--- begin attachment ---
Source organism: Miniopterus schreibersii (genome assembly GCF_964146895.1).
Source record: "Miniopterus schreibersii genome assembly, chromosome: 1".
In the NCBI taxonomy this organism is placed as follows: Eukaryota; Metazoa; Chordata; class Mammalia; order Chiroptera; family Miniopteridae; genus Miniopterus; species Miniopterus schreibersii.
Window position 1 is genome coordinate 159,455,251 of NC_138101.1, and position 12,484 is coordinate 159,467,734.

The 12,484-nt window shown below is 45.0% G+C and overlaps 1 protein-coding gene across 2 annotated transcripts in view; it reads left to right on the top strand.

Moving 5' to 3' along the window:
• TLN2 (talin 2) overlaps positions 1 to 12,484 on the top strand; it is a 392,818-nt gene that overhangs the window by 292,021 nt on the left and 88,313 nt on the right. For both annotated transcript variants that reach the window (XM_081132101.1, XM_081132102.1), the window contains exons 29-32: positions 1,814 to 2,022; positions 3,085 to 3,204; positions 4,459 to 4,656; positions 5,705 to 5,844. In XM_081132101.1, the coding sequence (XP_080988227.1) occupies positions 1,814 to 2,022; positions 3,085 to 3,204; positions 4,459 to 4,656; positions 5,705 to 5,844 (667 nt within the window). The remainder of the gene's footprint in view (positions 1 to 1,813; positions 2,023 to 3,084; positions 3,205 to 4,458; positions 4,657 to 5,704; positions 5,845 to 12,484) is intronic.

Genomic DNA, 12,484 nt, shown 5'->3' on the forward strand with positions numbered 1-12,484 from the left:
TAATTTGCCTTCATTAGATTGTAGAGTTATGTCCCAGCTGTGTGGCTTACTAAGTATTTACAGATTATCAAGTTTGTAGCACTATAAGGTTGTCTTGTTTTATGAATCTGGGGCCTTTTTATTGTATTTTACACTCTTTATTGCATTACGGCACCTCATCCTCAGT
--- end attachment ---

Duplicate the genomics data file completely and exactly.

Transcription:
Source organism: Miniopterus schreibersii (genome assembly GCF_964146895.1).
Source record: "Miniopterus schreibersii genome assembly, chromosome: 1".
In the NCBI taxonomy this organism is placed as follows: Eukaryota; Metazoa; Chordata; class Mammalia; order Chiroptera; family Miniopteridae; genus Miniopterus; species Miniopterus schreibersii.
Window position 1 is genome coordinate 159,455,251 of NC_138101.1, and position 12,484 is coordinate 159,467,734.

The 12,484-nt window shown below is 45.0% G+C and overlaps 1 protein-coding gene across 2 annotated transcripts in view; it reads left to right on the top strand.

Moving 5' to 3' along the window:
• TLN2 (talin 2) overlaps positions 1 to 12,484 on the top strand; it is a 392,818-nt gene that overhangs the window by 292,021 nt on the left and 88,313 nt on the right. For both annotated transcript variants that reach the window (XM_081132101.1, XM_081132102.1), the window contains exons 29-32: positions 1,814 to 2,022; positions 3,085 to 3,204; positions 4,459 to 4,656; positions 5,705 to 5,844. In XM_081132101.1, the coding sequence (XP_080988227.1) occupies positions 1,814 to 2,022; positions 3,085 to 3,204; positions 4,459 to 4,656; positions 5,705 to 5,844 (667 nt within the window). The remainder of the gene's footprint in view (positions 1 to 1,813; positions 2,023 to 3,084; positions 3,205 to 4,458; positions 4,657 to 5,704; positions 5,845 to 12,484) is intronic.

Genomic DNA, 12,484 nt, shown 5'->3' on the forward strand with positions numbered 1-12,484 from the left:
TAATTTGCCTTCATTAGATTGTAGAGTTATGTCCCAGCTGTGTGGCTTACTAAGTATTTACAGATTATCAAGTTTGTAGCACTATAAGGTTGTCTTGTTTTATGAATCTGGGGCCTTTTTATTGTATTTTACACTCTTTATTGCATTACGGCACCTCATCCTCAGT